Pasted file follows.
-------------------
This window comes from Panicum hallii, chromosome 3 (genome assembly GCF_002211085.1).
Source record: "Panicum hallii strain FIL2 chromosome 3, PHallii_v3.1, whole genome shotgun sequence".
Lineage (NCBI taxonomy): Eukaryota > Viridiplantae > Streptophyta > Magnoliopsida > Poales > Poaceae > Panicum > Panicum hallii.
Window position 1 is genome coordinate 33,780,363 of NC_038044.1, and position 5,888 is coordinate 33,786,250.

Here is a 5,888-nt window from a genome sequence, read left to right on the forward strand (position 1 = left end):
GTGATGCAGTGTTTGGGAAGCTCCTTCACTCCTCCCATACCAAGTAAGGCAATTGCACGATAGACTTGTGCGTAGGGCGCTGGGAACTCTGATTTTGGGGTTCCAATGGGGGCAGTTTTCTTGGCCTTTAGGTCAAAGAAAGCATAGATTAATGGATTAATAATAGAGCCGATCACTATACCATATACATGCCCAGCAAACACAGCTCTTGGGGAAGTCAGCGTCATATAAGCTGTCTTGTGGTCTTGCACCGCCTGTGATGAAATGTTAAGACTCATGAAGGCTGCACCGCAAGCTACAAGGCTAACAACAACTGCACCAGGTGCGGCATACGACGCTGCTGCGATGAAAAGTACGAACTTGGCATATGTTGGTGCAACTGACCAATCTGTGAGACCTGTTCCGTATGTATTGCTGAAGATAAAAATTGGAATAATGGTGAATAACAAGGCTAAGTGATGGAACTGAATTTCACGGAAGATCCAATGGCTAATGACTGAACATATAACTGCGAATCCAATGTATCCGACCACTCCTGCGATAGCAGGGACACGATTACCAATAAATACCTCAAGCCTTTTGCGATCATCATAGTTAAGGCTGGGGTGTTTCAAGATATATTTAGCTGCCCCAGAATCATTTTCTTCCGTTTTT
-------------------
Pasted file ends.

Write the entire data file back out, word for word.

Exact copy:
This window comes from Panicum hallii, chromosome 3 (genome assembly GCF_002211085.1).
Source record: "Panicum hallii strain FIL2 chromosome 3, PHallii_v3.1, whole genome shotgun sequence".
Lineage (NCBI taxonomy): Eukaryota > Viridiplantae > Streptophyta > Magnoliopsida > Poales > Poaceae > Panicum > Panicum hallii.
Window position 1 is genome coordinate 33,780,363 of NC_038044.1, and position 5,888 is coordinate 33,786,250.

Here is a 5,888-nt window from a genome sequence, read left to right on the forward strand (position 1 = left end):
GTGATGCAGTGTTTGGGAAGCTCCTTCACTCCTCCCATACCAAGTAAGGCAATTGCACGATAGACTTGTGCGTAGGGCGCTGGGAACTCTGATTTTGGGGTTCCAATGGGGGCAGTTTTCTTGGCCTTTAGGTCAAAGAAAGCATAGATTAATGGATTAATAATAGAGCCGATCACTATACCATATACATGCCCAGCAAACACAGCTCTTGGGGAAGTCAGCGTCATATAAGCTGTCTTGTGGTCTTGCACCGCCTGTGATGAAATGTTAAGACTCATGAAGGCTGCACCGCAAGCTACAAGGCTAACAACAACTGCACCAGGTGCGGCATACGACGCTGCTGCGATGAAAAGTACGAACTTGGCATATGTTGGTGCAACTGACCAATCTGTGAGACCTGTTCCGTATGTATTGCTGAAGATAAAAATTGGAATAATGGTGAATAACAAGGCTAAGTGATGGAACTGAATTTCACGGAAGATCCAATGGCTAATGACTGAACATATAACTGCGAATCCAATGTATCCGACCACTCCTGCGATAGCAGGGACACGATTACCAATAAATACCTCAAGCCTTTTGCGATCATCATAGTTAAGGCTGGGGTGTTTCAAGATATATTTAGCTGCCCCAGAATCATTTTCTTCCGTTTTT